For me, sometimes the terror brings me right back to some ancient terrors - most of which I could not feel at the time. But I am walking through it now and - crucially - with another human being who loves me more than anything, which is how I love him. So there is healing. Finally.
It's not a matter of the same old scab being ripped off over and over again only to grow back and be ripped off again in some insane repetition compulsion masquerading as healing or whatever. But because there is compassion and love rather than just a self-will machine attempting to Fix It For Good or Because it's Unacceptable, there is room for something so much more actually healing.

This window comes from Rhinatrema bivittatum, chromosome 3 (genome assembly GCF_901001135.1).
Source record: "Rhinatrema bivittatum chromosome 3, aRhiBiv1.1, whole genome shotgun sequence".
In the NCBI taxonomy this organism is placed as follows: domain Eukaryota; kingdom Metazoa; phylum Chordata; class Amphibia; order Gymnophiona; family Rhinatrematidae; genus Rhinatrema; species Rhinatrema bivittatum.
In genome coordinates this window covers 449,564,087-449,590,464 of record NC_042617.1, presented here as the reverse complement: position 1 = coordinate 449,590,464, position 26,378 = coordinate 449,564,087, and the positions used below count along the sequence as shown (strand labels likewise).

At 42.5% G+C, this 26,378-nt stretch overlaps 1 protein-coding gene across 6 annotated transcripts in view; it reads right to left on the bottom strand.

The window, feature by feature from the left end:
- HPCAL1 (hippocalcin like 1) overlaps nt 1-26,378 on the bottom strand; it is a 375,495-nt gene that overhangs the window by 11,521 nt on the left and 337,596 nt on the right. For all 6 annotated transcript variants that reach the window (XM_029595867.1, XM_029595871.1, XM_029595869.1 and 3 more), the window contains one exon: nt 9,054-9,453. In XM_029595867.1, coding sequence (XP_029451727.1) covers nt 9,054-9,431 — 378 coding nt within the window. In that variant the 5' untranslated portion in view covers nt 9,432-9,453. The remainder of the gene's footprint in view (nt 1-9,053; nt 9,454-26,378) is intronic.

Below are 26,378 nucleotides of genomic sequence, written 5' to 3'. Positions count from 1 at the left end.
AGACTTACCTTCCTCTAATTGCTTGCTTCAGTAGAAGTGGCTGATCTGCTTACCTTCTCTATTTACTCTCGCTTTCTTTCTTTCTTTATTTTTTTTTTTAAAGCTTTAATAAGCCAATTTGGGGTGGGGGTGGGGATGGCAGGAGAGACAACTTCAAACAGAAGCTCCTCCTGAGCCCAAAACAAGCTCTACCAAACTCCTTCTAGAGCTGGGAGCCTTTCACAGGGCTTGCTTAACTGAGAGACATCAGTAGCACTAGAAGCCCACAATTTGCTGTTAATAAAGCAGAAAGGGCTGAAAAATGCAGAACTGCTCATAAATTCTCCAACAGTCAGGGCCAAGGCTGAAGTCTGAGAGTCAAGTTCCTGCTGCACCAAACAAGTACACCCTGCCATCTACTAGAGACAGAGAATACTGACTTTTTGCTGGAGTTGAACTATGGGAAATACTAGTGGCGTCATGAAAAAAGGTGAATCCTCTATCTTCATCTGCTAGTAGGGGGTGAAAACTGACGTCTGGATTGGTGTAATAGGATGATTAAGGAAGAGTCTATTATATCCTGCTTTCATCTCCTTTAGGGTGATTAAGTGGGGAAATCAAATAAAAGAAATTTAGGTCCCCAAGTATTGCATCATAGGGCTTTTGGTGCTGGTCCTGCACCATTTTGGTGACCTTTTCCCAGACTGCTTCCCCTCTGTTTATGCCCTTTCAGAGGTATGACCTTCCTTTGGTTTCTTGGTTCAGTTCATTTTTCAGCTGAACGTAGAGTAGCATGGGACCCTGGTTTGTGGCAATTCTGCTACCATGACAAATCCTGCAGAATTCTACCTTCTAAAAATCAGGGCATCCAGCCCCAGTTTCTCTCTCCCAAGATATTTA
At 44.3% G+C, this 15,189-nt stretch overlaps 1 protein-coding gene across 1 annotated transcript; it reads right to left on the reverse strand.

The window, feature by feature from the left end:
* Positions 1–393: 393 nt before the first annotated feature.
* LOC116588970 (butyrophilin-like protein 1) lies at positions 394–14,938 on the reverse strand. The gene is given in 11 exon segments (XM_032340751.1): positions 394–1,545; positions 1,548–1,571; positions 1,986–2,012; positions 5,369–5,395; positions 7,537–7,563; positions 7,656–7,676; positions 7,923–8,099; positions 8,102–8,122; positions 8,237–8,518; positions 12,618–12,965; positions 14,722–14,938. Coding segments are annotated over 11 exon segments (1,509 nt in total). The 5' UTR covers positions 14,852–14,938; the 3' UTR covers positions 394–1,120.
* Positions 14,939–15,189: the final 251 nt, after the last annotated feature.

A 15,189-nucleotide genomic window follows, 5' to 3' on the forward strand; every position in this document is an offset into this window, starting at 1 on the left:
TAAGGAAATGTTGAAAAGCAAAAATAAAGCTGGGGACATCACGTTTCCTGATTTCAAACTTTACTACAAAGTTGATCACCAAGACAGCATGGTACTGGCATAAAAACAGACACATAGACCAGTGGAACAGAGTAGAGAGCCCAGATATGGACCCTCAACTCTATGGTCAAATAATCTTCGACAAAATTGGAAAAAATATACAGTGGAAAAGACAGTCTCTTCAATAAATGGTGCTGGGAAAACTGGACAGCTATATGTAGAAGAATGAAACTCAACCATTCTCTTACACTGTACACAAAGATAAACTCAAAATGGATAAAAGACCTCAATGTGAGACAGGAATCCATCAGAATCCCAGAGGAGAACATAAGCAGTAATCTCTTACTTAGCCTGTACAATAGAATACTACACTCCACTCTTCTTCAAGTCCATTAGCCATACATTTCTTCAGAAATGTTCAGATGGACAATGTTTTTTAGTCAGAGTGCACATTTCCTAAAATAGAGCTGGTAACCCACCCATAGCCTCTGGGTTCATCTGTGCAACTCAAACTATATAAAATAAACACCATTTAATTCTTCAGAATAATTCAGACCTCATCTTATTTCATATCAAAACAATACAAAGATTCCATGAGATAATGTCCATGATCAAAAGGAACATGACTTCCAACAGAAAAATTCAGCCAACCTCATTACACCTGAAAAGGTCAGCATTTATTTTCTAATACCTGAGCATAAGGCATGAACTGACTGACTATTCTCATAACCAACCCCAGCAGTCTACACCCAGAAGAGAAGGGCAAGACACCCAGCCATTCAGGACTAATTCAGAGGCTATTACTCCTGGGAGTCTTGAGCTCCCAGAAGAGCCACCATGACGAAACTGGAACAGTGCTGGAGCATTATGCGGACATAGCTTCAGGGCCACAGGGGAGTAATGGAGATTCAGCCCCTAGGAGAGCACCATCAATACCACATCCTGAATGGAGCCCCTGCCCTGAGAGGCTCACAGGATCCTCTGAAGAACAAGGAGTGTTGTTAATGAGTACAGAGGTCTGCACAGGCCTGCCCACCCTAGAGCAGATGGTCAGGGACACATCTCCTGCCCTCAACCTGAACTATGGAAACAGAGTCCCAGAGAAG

Healing is of course a deceptive word, something I think I've written about on this blog before - because healing sounds all soothing but is in fact painful. Think of any physical injury you have sustained and the healing process and you'll know what I mean. Love is painful. It's also the greatest joy ever. By an infinite amount. Because there is alchemy here - mysterious, gorgeous, where time shifts and past wounds can heal in the present and there can be a sense of wholeness I never thought possible. I thought I was 'too damaged.' I was wrong.
But this healing love does not come for free or cheap. It requires an ability to accept whatever comes from oneself and one's beloved, however and in whatever way that emerges...There is a Rumi poem that addresses this in a certain way and I will quote it here:
Learn the alchemy True Human
the moment you accept what troubles
you've been given, the door opens.
Welcome difficulty as a familiar
comrade. Joke with torment